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Did you rate compilers according to the  code optimization techniques?

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The fastest execution is better then slower. For example, older Intel C++ v12.x outperforms the most latest MinGW v4.8.1 by ~10-15%.

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When comparing performance of AVX intrinsics against compiler's choice of AVX instructions, you must observe the recommendation that _mm256_loadu_ps must be used only on aligned data for Sandy Bridge.  Even on the newer generations, splitting unaligned loads, as the AVX compilation options do, will frequently run faster.  _mm256_storeu_ps requires aligned data for satisfactory performance on both Sandy and Ivy Bridge CPUs, so compilers will use peeling for alignment or split them to AVX-128 when permitted to do so.

The CPU architects were aware of the tendency of VS2010 coders to use _mm256_loadu_ps and so put in a fix in Ivy Bridge to alleviate the penalty for unaligned data. 

VS2012 introduced a limited degree of auto-vectorization as an alternative to vectorization by intrinsics.  gcc 4.6 as well is a bit too old for use in evaluating AVX auto-vectorization.

We never found out why so much emphasis was placed on reduced numbers of instructions with AVX when it was well known that this would produce little performance gain in many situations.
 

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Quote:

Sergey Kostrov wrote:

The fastest execution is better then slower. For example, older Intel C++ v12.x outperforms the most latest MinGW v4.8.1 by ~10-15%.

 Was the performance of Intel C++ version 12.x better than  MS VC++ compiler?

I bet that Intel compiler writers expertise could outperform competing compilers mainly in the area of code optimization as a function of specific microarchitecture and code parallelization and vectorization.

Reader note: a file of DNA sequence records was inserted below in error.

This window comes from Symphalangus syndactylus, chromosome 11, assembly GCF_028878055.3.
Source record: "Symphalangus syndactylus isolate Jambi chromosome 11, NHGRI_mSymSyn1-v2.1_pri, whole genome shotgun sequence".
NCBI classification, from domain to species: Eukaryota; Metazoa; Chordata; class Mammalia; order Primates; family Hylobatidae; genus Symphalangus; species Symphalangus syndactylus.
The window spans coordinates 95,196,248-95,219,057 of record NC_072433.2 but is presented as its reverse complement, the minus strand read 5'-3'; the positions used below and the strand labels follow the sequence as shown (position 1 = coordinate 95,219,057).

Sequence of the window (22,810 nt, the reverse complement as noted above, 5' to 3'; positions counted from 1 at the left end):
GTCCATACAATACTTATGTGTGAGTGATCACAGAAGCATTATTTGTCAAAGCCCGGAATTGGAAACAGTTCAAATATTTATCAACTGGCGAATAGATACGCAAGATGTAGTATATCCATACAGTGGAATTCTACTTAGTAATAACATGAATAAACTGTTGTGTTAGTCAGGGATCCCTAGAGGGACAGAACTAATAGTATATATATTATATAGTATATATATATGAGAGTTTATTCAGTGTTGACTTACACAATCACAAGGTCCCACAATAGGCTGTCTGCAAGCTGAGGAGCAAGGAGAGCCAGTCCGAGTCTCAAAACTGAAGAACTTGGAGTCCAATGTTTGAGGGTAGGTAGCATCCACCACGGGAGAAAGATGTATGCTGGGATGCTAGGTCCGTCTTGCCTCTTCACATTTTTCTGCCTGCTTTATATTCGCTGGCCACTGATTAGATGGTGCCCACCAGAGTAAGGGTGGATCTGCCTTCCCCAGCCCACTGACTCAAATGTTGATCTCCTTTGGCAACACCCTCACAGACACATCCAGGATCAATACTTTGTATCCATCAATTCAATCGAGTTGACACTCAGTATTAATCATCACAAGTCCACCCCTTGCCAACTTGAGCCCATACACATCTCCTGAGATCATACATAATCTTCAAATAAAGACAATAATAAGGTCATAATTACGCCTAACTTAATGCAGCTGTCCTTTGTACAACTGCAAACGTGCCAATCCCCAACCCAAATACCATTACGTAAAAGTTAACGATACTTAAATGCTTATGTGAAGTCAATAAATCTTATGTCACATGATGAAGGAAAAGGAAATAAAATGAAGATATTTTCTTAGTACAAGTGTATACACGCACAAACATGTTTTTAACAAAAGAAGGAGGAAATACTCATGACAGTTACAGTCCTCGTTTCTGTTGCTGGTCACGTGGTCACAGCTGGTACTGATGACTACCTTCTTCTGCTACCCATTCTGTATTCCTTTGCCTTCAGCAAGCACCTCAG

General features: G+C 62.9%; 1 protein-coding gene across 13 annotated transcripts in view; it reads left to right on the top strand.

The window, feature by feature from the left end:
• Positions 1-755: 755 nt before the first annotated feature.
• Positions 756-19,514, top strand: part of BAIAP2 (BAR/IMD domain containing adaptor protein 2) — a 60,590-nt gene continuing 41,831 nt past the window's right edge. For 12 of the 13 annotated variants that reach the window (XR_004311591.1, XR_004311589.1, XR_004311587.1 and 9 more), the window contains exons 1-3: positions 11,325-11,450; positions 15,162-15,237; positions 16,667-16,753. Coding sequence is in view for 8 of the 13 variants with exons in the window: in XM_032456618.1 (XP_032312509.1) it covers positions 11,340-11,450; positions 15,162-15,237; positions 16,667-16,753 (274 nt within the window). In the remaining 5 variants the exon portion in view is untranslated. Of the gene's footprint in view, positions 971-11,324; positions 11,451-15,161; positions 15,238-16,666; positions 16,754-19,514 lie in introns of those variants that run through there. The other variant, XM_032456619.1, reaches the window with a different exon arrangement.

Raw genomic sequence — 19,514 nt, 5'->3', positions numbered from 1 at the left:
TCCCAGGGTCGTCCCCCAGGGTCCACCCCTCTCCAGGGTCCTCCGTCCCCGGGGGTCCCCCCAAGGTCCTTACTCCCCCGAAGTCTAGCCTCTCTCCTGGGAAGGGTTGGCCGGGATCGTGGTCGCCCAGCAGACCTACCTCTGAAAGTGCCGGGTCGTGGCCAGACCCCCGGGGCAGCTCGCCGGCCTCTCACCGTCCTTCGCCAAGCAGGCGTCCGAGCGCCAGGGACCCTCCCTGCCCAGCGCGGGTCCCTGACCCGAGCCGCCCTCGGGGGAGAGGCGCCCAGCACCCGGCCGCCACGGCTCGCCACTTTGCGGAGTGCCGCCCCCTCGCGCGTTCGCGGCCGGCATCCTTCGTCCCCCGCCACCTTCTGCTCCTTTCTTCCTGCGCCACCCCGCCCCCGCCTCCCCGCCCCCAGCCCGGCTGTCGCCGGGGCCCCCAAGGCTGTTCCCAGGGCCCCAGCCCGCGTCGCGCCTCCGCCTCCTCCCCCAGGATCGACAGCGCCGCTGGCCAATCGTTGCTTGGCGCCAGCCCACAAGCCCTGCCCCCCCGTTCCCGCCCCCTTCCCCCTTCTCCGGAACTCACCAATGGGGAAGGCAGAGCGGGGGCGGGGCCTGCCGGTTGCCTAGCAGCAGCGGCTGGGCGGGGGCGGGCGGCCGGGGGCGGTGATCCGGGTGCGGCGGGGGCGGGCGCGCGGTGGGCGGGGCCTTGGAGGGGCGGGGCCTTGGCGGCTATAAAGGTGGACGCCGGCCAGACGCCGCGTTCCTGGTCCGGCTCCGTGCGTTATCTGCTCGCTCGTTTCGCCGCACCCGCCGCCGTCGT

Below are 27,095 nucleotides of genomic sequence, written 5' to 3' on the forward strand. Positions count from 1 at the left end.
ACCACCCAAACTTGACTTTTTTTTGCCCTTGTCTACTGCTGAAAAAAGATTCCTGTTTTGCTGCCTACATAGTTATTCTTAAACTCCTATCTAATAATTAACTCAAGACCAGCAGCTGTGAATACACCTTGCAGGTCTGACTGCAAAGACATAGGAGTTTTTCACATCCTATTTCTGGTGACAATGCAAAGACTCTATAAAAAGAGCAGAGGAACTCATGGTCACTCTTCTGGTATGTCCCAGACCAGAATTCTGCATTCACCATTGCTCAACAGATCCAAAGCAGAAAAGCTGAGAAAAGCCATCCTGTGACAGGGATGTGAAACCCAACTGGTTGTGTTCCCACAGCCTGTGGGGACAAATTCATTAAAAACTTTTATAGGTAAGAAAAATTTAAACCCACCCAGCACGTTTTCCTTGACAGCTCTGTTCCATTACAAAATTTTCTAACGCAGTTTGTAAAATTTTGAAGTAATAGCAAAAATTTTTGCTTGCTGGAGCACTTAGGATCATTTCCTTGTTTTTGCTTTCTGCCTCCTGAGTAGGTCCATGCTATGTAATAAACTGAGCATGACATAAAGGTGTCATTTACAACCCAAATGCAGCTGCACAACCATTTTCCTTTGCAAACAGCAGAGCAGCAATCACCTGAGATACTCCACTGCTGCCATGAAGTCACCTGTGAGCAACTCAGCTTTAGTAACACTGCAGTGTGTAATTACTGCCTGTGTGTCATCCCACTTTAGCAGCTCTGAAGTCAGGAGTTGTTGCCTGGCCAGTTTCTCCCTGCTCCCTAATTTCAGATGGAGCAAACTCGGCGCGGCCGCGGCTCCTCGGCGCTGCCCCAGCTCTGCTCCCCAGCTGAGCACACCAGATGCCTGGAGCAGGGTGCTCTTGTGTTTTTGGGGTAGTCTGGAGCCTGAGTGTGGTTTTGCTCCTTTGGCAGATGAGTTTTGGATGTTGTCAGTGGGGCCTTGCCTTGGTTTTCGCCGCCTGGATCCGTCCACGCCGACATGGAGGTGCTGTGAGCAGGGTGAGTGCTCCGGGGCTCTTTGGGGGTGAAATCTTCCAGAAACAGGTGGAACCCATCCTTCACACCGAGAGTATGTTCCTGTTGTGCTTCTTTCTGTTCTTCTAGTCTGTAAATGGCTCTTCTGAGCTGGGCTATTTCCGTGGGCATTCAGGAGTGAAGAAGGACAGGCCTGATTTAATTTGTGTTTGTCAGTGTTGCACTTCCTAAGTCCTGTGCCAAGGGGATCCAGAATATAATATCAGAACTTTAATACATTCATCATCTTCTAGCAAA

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You could make up a benchmark entirely within the range of situations where MSVC++ (VS2012 or 2013) auto-vectorizes, and find that compiler performing fully as well as the others.

You could set ground rules, as many people do, where you enable aggressive optimizations on one compiler and not another.

Any percentage performance rankings are highly dependent on benchmark content.

You might perhaps set up a table of which compilers perform selected categories of optimizations, according to compilation flags.

Bild des Benutzers iliyapolak

When I will receive my Parallel Studio licence file I plan to test Intel, MSVC++ and MinGW compilers.

Thanks for interesting advise on how to perform such test.

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>>...Was the performance of Intel C++ version 12.x better than MS VC++ compiler?

Yes.

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Quote:

Sergey Kostrov wrote:

>>...Was the performance of Intel C++ version 12.x better than MS VC++ compiler?

Yes.

MSVC++ sometimes optimizes loop carried data dependency recursions and switch better than ICL. 

On the other side, in auto-vectorization (first implemented in VS2012, where ICL had it for well over a decade), the following optimizations seem to be missing in MSVC++:

taking advantage of __RESTRICT to enable vectorization

simd optimization of sum and inner_product reductions

simd optimization based on assertions to overcome "protects exception"

simd optimization of OpenMP for loops (some of these not introduced in ICL or gcc until this year)

simd optimization of non-unitary strides

vectorizable math functions

simd optimization of STL transform()